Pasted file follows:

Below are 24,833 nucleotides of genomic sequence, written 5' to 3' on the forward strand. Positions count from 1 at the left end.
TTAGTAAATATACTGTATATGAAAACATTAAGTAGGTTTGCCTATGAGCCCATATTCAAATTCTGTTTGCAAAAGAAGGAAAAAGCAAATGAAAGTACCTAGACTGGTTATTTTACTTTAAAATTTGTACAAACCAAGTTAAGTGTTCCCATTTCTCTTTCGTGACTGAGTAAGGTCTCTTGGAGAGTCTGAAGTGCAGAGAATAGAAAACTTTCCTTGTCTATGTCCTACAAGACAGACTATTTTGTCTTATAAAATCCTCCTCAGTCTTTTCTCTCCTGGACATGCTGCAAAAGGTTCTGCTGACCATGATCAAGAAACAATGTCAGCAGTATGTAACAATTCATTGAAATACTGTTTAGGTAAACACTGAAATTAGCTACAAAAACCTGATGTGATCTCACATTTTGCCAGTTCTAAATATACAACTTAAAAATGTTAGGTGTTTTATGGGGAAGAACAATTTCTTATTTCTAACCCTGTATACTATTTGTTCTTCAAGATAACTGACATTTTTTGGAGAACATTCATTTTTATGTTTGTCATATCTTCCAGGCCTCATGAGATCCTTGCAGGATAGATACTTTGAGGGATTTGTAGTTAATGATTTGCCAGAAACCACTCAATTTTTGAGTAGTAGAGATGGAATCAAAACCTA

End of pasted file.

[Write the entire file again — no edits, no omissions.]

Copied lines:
Below are 24,833 nucleotides of genomic sequence, written 5' to 3' on the forward strand. Positions count from 1 at the left end.
TTAGTAAATATACTGTATATGAAAACATTAAGTAGGTTTGCCTATGAGCCCATATTCAAATTCTGTTTGCAAAAGAAGGAAAAAGCAAATGAAAGTACCTAGACTGGTTATTTTACTTTAAAATTTGTACAAACCAAGTTAAGTGTTCCCATTTCTCTTTCGTGACTGAGTAAGGTCTCTTGGAGAGTCTGAAGTGCAGAGAATAGAAAACTTTCCTTGTCTATGTCCTACAAGACAGACTATTTTGTCTTATAAAATCCTCCTCAGTCTTTTCTCTCCTGGACATGCTGCAAAAGGTTCTGCTGACCATGATCAAGAAACAATGTCAGCAGTATGTAACAATTCATTGAAATACTGTTTAGGTAAACACTGAAATTAGCTACAAAAACCTGATGTGATCTCACATTTTGCCAGTTCTAAATATACAACTTAAAAATGTTAGGTGTTTTATGGGGAAGAACAATTTCTTATTTCTAACCCTGTATACTATTTGTTCTTCAAGATAACTGACATTTTTTGGAGAACATTCATTTTTATGTTTGTCATATCTTCCAGGCCTCATGAGATCCTTGCAGGATAGATACTTTGAGGGATTTGTAGTTAATGATTTGCCAGAAACCACTCAATTTTTGAGTAGTAGAGATGGAATCAAAACCTA